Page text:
Dan Gillmor of Grassroots Media just launched HonorTags – basically another way to tag posts to describe the context of an author. (via Joi Ito)

Supposedly HonorTags will help readers find relevant/trustworthy content and increase control over how creators are identified. All you have to do is link to the HonorTags page using one of the many HonorTags, for example:

<a href=”” rel=”tag”>HonorTagJournalist</a>

Seems to me like this is just a ploy to build some easy links. Technorati already offers tag aggregation using the same syntax and the HonorTags adds nothing new. Why would I need or want to use the HonorTags system?

Seriously, what is the point here?

I can tag this post HonorTagSpammer or HonorTagJournalism or any made up tag but how does that help you? Does tagging my content with HonorTags somehow make me more trustworthy or more accurate? I don’t think so and I don’t think you do either. Its up to you to decide what you consider is trustworthy and professional – some useless tag is not going to persuade you otherwise.

When did tags start replacing action-based credibility?

I recommend reading what Danny Sullivan had to say about tagging – he explains that while tags are useful in some situations, they have some very serious limitations.

Maybe I don’t get the idea behind HonorTags, so if anyone does – please leave me a comment.

5 thoughts on “UselessTags

  1. You’re right, this does look pretty limited. And will probably be surpassed by a more useful and popular system in the future.

  2. My suspicion is they are building this bottom up. The tags that are described are for self-description with regard to individual posts by their author. How the reputation system is built on that is not clear, though I wouldn’t be surprised to find that they have their eye on the Yahoo! Web 2.0 scheme.

  3. I get the idea – pledges and Honortags are an attempt to exercise a measure of control over the blogoshpere solely to raise the profile of the blog proposing them. In a nutshell, it’s elitism mixed in a particularly dodgy way with self-promotion.

  4. I think the idea is to avoid the arguments that you see sometimes where one blog does something that others consider unethical and everyone gets on their case; for instance, if someone accepts money to endorse products and run favorable reviews of them on their blog without disclosing the money they got.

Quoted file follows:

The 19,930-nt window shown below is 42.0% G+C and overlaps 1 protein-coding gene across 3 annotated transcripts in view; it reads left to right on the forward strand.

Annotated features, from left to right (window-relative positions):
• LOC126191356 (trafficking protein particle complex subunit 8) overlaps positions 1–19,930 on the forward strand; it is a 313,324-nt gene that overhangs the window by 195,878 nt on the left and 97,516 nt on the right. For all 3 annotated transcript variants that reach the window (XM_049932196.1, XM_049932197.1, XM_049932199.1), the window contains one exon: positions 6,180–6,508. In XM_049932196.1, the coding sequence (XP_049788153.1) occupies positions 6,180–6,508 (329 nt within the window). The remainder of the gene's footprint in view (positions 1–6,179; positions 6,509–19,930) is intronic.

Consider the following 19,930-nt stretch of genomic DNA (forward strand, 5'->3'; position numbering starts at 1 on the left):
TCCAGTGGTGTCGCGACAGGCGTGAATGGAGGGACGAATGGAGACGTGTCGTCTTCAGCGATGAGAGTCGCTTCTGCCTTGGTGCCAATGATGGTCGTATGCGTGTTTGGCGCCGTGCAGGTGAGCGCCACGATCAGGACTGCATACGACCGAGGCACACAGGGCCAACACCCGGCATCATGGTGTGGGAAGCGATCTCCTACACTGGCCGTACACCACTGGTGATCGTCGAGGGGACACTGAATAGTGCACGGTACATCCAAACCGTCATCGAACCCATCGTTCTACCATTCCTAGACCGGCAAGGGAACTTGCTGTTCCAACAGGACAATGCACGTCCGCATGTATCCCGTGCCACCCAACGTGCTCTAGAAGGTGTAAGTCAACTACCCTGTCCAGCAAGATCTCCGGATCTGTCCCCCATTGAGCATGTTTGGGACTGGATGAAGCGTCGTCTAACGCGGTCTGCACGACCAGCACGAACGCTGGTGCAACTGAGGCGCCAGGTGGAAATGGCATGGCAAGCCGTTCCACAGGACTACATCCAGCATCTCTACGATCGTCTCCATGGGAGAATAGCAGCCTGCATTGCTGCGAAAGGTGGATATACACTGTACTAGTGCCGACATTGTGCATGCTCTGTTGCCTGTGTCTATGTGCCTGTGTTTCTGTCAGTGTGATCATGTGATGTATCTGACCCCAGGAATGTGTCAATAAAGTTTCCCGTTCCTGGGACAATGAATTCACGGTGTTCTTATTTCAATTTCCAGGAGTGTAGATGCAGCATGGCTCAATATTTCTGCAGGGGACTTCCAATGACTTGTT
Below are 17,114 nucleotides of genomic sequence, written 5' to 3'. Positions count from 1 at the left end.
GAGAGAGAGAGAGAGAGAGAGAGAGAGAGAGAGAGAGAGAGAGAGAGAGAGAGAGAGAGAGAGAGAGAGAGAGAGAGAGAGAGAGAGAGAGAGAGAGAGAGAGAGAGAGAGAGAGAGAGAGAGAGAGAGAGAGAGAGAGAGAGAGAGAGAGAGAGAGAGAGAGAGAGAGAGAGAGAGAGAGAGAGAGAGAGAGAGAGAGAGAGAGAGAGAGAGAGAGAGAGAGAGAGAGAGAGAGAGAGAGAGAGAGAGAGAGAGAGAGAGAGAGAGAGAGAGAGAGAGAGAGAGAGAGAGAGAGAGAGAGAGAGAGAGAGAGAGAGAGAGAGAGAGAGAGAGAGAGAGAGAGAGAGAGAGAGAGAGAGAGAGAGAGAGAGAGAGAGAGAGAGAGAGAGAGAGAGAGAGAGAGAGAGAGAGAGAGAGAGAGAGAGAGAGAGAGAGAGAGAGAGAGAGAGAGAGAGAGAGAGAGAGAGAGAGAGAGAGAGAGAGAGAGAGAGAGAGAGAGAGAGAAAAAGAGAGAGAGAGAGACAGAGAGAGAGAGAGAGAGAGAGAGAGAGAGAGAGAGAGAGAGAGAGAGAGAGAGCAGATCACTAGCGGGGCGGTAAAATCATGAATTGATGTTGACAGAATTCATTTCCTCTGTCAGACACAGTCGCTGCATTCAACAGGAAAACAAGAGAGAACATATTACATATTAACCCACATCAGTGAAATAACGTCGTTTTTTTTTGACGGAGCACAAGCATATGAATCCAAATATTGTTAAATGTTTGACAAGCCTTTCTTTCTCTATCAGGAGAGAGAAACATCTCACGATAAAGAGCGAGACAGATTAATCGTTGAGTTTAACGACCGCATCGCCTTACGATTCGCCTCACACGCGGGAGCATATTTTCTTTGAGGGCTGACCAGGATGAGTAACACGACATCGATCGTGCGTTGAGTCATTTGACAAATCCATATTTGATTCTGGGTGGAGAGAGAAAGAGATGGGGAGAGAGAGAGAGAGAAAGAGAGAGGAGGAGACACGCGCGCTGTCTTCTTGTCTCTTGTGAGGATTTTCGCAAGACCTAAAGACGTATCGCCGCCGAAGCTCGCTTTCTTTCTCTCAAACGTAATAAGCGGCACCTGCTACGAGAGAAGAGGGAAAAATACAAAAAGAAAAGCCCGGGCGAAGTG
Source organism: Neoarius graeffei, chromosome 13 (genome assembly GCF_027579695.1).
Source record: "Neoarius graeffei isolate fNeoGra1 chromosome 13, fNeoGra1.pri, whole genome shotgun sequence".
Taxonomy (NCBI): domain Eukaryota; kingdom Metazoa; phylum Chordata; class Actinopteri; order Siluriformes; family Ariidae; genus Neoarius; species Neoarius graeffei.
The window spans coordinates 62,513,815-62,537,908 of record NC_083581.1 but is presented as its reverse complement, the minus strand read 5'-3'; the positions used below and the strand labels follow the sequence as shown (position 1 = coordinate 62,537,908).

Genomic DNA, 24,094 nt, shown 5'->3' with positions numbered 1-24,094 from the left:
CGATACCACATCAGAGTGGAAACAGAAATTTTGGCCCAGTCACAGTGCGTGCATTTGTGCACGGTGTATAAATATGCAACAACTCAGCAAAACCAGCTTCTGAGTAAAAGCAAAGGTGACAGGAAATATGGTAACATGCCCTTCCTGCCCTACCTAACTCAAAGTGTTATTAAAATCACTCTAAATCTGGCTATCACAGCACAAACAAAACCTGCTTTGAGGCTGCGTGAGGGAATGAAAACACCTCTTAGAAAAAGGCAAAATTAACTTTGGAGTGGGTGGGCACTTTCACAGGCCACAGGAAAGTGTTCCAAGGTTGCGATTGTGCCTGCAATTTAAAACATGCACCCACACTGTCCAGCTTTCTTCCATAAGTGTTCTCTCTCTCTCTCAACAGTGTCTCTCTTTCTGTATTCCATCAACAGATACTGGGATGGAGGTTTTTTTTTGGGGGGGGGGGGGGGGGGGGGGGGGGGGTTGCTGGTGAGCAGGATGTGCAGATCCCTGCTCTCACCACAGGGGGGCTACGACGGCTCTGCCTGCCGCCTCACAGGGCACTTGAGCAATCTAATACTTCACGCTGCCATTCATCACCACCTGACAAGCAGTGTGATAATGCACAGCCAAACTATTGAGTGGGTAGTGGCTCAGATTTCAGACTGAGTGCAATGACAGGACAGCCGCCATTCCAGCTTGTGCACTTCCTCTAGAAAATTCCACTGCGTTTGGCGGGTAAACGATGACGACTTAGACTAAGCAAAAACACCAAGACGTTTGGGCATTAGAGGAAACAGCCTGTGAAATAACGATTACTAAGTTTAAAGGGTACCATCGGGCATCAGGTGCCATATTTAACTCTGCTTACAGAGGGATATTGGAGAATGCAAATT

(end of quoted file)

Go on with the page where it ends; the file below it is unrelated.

On the other end of the spectrum, though, some people think of bloggers as journalists, and so they expect people not to lie or to say things for money etc.

    The journalist bloggers in particular have a problem, because they want their readers to regard them as journalists, but the readers might look at what other “bad” bloggers are doing and assume that the journalist bloggers will do the same.

    The key is to realize that there’s no need to assume that all bloggers have the same goals or the same ethical code. Some people see their webpage as their space to do whatever they please, including getting paid to make up stuff. Others see themselves as journalists, and adhere to standard journalists codes of ethics.

    So, instead of making the reader guess which type they’re dealing with, it would be better for everyone if people would self-identify. This especially benefits the journalist bloggers, who can stop people from confusing their blogs with random opinionated web pages.

    I go into more detail here:

    (that was written before I heard about honor tags; I guess we independently thought of the same solution to the problem)

    Now, I do agree that the honor tags don’t go into as much detail as they need to; right now they’re so vague that they don’t say much. Maybe each tag should come with examples of what the tag is pledging the author will not do (like taking money in exchange for spinning a story, in the case of the journalist tag).

    But it’s a large step in the right direction.

  5. Pingback: TechCrunch » Profile: Honor Tags

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